ENDURING BONDS between ‘coworkers’ that persist for decades? Cooperation between individuals that are related, not as kin, but in their pursuit of the same goals? Different tasks for different individuals? These may describe humans engaged in industry, but it turns out they describe humpback whales, too! The cooperative bubble-netting humpbacks of Southeast Alaska, so named for their use of nets formed by cylindrical columns of rising air emitted from their blowholes, exhibit all these attributes. In fact, they are one of the few animals aside from humans that do.
Dr. Fred Sharpe has been following bubble-netting humpbacks for more than two decades. By identifying individuals through their unique fluke patterns, he has come to know many of them quite well. There’s Captain Hook, leader-apparent in the bubble-netting pod that frequents Chatham Strait. And Melancholy, well-known for his haunting, melancholic ‘feeding call’ used to drive the prey – always herring for these animals – into the waiting net. In fact, Dr. Sharpe has identified about 60 regular bubble-netting participants among the 4000 or so whales that frequent Southeast Alaska during the summer foraging season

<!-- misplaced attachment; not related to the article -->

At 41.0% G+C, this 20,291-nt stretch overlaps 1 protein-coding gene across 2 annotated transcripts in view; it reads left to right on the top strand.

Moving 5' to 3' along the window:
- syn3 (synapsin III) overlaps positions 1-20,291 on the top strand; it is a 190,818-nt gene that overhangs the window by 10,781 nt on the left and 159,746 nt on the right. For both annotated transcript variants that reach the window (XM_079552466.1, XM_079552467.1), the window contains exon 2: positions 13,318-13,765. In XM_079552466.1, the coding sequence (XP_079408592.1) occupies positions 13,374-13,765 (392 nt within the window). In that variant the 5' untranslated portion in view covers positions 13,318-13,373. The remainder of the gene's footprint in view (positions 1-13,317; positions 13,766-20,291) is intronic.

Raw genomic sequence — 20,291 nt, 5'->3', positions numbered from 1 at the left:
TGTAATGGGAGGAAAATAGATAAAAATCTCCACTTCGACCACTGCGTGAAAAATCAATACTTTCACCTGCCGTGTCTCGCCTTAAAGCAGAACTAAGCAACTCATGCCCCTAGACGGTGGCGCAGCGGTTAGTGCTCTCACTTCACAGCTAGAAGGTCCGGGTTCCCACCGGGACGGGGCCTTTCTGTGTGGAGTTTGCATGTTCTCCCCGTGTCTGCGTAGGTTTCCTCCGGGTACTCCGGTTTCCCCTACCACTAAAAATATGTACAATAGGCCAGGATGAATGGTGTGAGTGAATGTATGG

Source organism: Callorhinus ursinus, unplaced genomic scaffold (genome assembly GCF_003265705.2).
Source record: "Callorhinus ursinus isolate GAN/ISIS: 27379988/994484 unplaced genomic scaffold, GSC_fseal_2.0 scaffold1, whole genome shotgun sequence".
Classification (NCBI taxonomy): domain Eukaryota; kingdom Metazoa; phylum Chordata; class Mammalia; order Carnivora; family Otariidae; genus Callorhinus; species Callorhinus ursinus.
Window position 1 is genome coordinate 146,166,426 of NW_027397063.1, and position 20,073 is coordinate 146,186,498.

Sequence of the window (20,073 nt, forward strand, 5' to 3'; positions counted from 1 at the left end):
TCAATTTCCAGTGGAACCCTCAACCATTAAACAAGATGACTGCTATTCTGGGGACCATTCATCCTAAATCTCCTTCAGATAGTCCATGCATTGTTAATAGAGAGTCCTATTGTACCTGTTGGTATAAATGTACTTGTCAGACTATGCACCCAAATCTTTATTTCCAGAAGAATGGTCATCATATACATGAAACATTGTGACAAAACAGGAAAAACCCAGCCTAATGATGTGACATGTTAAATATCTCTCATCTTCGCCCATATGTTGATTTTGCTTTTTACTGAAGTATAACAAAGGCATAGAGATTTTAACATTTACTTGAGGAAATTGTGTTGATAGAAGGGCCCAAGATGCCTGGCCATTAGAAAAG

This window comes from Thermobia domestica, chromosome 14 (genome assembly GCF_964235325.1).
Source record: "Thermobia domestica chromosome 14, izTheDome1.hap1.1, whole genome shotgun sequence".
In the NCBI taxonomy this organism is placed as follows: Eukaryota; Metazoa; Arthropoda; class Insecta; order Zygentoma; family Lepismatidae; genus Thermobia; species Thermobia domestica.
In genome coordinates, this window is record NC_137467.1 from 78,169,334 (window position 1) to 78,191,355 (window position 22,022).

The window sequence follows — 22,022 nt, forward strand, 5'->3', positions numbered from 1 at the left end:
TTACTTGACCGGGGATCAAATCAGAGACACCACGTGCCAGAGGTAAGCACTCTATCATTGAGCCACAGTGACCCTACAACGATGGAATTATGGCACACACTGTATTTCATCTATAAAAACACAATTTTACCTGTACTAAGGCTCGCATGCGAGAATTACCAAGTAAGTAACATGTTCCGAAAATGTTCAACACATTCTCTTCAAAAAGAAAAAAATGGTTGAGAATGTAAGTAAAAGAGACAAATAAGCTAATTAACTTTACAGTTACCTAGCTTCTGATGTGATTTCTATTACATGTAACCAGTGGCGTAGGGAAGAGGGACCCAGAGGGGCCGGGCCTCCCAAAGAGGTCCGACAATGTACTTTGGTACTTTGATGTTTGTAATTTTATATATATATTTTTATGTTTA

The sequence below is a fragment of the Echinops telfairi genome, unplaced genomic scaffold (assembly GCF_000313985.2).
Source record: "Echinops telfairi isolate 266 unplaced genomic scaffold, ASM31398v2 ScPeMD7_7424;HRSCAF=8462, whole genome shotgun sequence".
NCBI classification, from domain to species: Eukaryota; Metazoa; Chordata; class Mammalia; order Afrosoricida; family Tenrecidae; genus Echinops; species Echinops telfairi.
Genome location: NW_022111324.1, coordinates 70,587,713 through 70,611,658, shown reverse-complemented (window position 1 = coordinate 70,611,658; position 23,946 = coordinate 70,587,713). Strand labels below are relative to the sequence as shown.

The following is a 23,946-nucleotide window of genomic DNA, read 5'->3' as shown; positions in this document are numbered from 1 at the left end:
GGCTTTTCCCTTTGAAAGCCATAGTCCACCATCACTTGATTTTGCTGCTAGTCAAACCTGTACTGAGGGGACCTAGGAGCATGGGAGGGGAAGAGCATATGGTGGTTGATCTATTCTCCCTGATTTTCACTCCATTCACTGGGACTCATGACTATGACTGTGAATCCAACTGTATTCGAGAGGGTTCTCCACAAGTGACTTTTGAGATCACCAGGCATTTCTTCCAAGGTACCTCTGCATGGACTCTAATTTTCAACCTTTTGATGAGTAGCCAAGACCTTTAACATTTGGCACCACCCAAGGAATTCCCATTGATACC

So why such social and behavioral complexity, which is unknown for other baleen whales? Herring are surprisingly quick and evasive prey. Presumably, by working together in this elaborate way bubble-netting humpbacks are able to capture far more fish than they could on their own. And just as human workers can operate more efficiently when we have established roles and enduring partnerships, it is likely humpback whales can as well!